Anyone actively involved in shooting unarmed civilians during the Troubles must be prosecuted, Northern Ireland's former deputy first minister has said.
Seamus Mallon's comments came after ex-soldiers told BBC One's Panorama that a secret unit used by the British Army in the early 1970s shot unarmed civilians.
Northern Ireland Attorney General John Larkin has suggested prosecutions for Troubles-related killings should end.
Ex-members of the Military Reaction Force (MRF), which was disbanded in 1973, told Panorama they had been tasked with "hunting down" IRA members in Belfast, saying their unit had helped save many lives.
Mr Mallon, who became deputy leader of the nationalist SDLP party and was one of the architects of the Good Friday Agreement, told BBC Radio 4's The World at One that those involved must be held accountable, even 40 years later.
For 15 years, Northern Ireland has been divided about how to deal with the legacy of three decades of conflict.
The compromise has been the establishment of the Historical Enquiries Team, a group of former detectives, who are reviewing all deaths in Northern Ireland during the conflict, primarily to answer questions from their relatives.
But now the Northern Ireland attorney general has reignited the vexed issue of whether truth recovery through a virtual amnesty is preferable to prosecution.
John Larkin has called for an end to all prosecutions and inquiries in relation to Troubles-related killings.
The closest former MRF soldiers have previously come to breaking cover is as the pseudonymous authors of two semi-fictionalised paperbacks, one of whom has referred to the MRF as a "legalised death squad".
The factual account of the MRF may not be quite as colourful. Nonetheless, the evidence gleaned from seven former members, declassified files and witnesses, does point to a central truth - that MRF tactics did sometimes mirror the IRA's.
"If you don't bring these prosecutions and if you don't try to ensure that the law is there for everyone to answer, then you're actually negating the whole thesis of law within society and that is, I'm afraid, what has been happening in instances such as this."
The details of the killings emerged a day after Mr Larkin made his suggestion that any prosecutions over Troubles-related killings that took place before the signing of the Good Friday Agreement in 1998 should be ended.
That proposal has been criticised by groups representing relatives of victims and by Northern Ireland's First Minister, Peter Robinson, who said it would allow people "to get away with murder".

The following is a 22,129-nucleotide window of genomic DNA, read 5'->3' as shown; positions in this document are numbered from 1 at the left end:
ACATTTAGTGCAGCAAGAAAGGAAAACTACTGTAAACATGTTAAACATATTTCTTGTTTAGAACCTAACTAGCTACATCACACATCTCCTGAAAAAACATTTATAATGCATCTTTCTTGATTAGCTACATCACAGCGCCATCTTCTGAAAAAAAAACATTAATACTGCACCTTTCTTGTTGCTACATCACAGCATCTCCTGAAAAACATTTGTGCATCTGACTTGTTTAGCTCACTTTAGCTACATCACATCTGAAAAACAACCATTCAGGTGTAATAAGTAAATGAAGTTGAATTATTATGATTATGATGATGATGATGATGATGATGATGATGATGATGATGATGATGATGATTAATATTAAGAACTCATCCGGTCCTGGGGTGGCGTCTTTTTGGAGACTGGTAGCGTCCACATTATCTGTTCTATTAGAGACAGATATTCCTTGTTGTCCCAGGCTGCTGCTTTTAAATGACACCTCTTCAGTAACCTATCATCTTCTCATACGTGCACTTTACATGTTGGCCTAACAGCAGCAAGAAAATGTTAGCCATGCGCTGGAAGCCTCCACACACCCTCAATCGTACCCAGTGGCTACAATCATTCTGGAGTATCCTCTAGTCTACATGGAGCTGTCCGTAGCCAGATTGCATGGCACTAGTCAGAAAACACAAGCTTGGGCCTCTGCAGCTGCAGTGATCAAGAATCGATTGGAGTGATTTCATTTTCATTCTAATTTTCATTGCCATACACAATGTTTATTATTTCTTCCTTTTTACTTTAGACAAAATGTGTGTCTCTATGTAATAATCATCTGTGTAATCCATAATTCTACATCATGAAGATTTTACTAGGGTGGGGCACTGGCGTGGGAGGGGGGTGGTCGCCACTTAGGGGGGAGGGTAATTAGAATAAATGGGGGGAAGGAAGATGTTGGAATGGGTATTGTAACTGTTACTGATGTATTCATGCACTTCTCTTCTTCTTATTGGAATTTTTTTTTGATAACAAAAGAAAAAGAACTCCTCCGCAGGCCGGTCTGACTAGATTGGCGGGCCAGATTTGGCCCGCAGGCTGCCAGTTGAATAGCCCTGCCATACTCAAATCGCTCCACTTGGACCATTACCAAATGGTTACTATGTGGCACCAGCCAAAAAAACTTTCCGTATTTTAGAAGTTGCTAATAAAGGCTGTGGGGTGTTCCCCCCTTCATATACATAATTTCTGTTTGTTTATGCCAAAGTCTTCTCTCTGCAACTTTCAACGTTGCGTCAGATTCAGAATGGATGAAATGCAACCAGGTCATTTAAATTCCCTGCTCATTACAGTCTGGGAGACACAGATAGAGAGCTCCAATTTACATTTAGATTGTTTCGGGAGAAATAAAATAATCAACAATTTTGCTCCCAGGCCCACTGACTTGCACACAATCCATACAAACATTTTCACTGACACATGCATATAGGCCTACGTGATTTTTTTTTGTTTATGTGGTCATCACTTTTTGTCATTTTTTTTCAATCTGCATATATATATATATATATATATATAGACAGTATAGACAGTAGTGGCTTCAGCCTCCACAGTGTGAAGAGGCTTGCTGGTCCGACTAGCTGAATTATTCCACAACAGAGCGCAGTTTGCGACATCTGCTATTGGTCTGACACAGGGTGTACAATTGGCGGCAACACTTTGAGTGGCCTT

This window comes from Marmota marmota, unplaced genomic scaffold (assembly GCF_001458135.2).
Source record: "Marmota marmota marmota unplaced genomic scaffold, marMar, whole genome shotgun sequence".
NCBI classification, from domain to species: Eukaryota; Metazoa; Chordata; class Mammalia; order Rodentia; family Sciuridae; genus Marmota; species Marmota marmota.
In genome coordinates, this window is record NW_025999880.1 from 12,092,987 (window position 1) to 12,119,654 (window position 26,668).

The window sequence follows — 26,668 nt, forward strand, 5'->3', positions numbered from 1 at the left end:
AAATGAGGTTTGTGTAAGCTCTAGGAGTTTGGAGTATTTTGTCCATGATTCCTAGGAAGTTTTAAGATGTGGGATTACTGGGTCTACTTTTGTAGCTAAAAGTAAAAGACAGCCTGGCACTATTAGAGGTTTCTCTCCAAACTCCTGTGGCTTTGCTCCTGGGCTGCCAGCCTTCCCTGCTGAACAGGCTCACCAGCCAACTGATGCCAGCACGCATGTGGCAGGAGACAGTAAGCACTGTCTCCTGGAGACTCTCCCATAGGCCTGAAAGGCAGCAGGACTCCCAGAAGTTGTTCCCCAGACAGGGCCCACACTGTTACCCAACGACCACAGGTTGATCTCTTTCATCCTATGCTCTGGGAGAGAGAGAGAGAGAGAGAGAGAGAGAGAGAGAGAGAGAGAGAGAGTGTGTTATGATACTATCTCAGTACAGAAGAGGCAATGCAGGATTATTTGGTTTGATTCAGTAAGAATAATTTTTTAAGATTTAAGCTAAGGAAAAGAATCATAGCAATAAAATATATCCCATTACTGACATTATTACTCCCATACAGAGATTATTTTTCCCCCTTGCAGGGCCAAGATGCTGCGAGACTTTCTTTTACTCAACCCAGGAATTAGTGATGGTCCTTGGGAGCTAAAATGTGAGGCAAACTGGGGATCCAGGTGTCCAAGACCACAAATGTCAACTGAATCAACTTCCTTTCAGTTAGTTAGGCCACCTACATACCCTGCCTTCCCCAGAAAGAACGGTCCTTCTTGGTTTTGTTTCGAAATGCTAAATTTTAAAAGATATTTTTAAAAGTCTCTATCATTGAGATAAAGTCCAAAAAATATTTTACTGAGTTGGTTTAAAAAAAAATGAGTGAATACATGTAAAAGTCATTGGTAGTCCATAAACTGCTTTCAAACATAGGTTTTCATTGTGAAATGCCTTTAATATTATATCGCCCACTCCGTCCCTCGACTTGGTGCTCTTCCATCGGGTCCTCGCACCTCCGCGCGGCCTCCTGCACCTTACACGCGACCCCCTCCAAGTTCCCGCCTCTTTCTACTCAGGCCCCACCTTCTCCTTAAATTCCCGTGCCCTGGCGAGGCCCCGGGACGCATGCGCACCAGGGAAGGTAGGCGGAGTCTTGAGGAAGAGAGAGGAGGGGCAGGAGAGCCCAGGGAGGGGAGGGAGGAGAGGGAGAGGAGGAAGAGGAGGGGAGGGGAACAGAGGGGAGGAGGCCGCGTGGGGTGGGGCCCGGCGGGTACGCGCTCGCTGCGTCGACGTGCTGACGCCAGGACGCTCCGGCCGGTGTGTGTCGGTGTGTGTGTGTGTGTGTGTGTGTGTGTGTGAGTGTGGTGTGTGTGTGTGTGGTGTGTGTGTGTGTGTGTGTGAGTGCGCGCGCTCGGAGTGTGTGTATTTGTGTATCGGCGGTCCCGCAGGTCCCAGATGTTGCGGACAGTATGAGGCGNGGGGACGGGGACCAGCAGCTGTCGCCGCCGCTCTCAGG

Panorama has been told the MRF consisted of about 40 men handpicked from across the British army.
Before it was disbanded 40 years ago, after 18 months, plain-clothes soldiers carried out round-the-clock patrols of west Belfast - the heartland of the IRA - in unmarked cars.
Three former members of the unit, who agreed to be interviewed on condition their identities were disguised, said they had posed as Belfast City Council road sweepers, dustmen and even "meths drinkers", carrying out surveillance from street gutters.
He described their mission as "to draw out the IRA and to minimise their activities... if they needed shooting, they'd be shot".
The soldiers interviewed by Panorama defended their actions, saying they had ultimately helped bring about the IRA's decision to lay down arms.
But The Ministry of Defence said it had referred the disclosures to police.
Panorama has identified 10 unarmed civilians shot by the MRF, according to witnesses.
Mr Mallon said: "You had killings for which there was no logic. This type of incident where people were shot from a passing car, almost as if for fun.
"But was very clear that there was a strategy behind it and I think the huge question to be asked here is who ultimately authorised it, because it had to be authorised both in operational terms by a senior army figure and in political terms by a senior politician."
Former detectives are reviewing all of the deaths in Northern Ireland during the conflict as part of the Historical Enquiries Team set up following the peace process.
Around 11% of the 3,260 deaths being reviewed were the responsibility of the state.
Panorama: Britain's Secret Terror Force, BBC One, Thursday 21 November at 21:00 GMT and then available in the UK on the BBC iPlayer.